On May 19, I called for the U.S. assets of BP to be frozen, so that full reimbursement to those people and communities endlessly harmed by their Gulf oil spill could be assured. Now, as BP seems to be slowing their responsiveness, increasing their excuses, as the extent of the damage their criminal negligence has caused becomes more apparent, I think it’s time for the U.S. to step up and temporarily nationalize the U.S. company and seize their assets and put it all under the leadership of a single agency accountable to the President, at least until the well is safely capped and the spill damage is under control. Again, it’s time for the executive branch, Congress and the Supreme Court to cooperate and get it done. If the employees of BP U.S. need to be drafted for the duration of this effort, so be it. It’s time for everyone involved to face up to the challenge, take the personal and political risks entailed, and maximize our coordinated response to this greatest man-made environmental disaster in recent history. .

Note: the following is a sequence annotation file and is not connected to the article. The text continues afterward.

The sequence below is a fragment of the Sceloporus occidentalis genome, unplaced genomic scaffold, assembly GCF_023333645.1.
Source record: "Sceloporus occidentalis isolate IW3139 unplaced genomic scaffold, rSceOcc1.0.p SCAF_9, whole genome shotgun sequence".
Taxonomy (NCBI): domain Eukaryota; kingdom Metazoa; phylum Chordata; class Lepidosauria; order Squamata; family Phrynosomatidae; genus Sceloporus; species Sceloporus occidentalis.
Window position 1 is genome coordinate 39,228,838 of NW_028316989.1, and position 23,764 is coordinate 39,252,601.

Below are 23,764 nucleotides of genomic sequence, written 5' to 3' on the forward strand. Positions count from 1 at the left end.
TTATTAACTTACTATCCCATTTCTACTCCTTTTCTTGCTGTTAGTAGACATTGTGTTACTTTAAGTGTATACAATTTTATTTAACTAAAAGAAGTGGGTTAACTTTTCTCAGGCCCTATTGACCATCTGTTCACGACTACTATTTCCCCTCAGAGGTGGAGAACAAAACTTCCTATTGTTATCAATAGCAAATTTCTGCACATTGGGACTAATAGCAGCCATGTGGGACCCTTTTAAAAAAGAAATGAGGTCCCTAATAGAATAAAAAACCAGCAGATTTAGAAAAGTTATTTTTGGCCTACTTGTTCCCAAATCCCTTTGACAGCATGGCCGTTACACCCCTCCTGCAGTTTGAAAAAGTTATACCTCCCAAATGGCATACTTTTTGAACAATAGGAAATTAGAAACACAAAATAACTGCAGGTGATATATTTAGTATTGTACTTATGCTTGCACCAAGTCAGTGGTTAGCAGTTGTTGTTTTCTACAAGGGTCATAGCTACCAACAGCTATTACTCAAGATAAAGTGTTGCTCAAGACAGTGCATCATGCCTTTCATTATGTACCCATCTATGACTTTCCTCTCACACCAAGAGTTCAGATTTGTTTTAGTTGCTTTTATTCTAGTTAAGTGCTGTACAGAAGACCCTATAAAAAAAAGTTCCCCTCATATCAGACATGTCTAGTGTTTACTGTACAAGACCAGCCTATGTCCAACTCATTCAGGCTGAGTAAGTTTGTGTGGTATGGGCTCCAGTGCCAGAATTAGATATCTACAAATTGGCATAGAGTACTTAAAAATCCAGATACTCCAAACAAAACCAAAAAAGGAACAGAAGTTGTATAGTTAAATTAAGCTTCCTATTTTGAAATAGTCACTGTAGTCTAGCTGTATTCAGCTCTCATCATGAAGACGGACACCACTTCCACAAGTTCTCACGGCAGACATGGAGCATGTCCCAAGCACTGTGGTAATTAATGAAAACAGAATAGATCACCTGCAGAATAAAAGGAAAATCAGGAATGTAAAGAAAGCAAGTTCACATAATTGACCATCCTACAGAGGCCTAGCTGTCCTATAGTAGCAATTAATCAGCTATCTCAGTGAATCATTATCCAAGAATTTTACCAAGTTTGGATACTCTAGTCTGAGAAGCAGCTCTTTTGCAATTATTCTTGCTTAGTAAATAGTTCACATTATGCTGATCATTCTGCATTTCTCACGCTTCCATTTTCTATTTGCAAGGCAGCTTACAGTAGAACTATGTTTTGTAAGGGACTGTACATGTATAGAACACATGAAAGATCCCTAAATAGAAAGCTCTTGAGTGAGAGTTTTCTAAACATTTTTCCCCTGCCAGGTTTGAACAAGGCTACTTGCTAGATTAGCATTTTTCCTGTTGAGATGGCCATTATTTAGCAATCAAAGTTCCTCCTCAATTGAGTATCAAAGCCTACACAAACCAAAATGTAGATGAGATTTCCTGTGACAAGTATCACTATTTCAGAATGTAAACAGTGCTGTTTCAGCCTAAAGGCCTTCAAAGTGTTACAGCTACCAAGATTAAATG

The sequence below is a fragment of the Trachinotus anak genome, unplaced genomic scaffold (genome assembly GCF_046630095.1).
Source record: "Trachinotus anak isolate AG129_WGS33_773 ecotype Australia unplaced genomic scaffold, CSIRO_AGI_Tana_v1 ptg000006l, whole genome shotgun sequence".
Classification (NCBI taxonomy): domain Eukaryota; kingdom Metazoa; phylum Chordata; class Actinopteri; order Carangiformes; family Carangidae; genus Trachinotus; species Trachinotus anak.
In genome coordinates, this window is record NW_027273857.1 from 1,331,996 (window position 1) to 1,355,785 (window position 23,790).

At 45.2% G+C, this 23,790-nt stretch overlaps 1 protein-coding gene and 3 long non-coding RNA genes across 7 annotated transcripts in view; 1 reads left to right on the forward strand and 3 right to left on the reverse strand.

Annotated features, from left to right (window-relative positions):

There is a lesson for all high profile corporations and organizations about adopting mottos, bywords and marketing slogans, thanks to the trevails of BP and Toyota this year.
While such slogans are often aspirational or directional. it’s clear that the rhetoric can far outreach reality, and the adage about the danger of getting too far ahead of the market is underscored. On the other hand, we all know how hard it is to always keep our promises, but that doesn’t mean we shouldn’t try.
So I guess my advice to organizations in this regard is: be prepared for cynicism in the face of your aspirations and promises, and be prepared to live with it, or don’t make the promise or adopt the aspiration in the first place.
Following is from CNNmoney.com today.
BP loses $32 billion in value on spill
By Paul R. La Monica, editor at large May 4, 2010: 1:23 PM ET
The Buzz is now on Twitter! Follow me @LaMonicaBuzz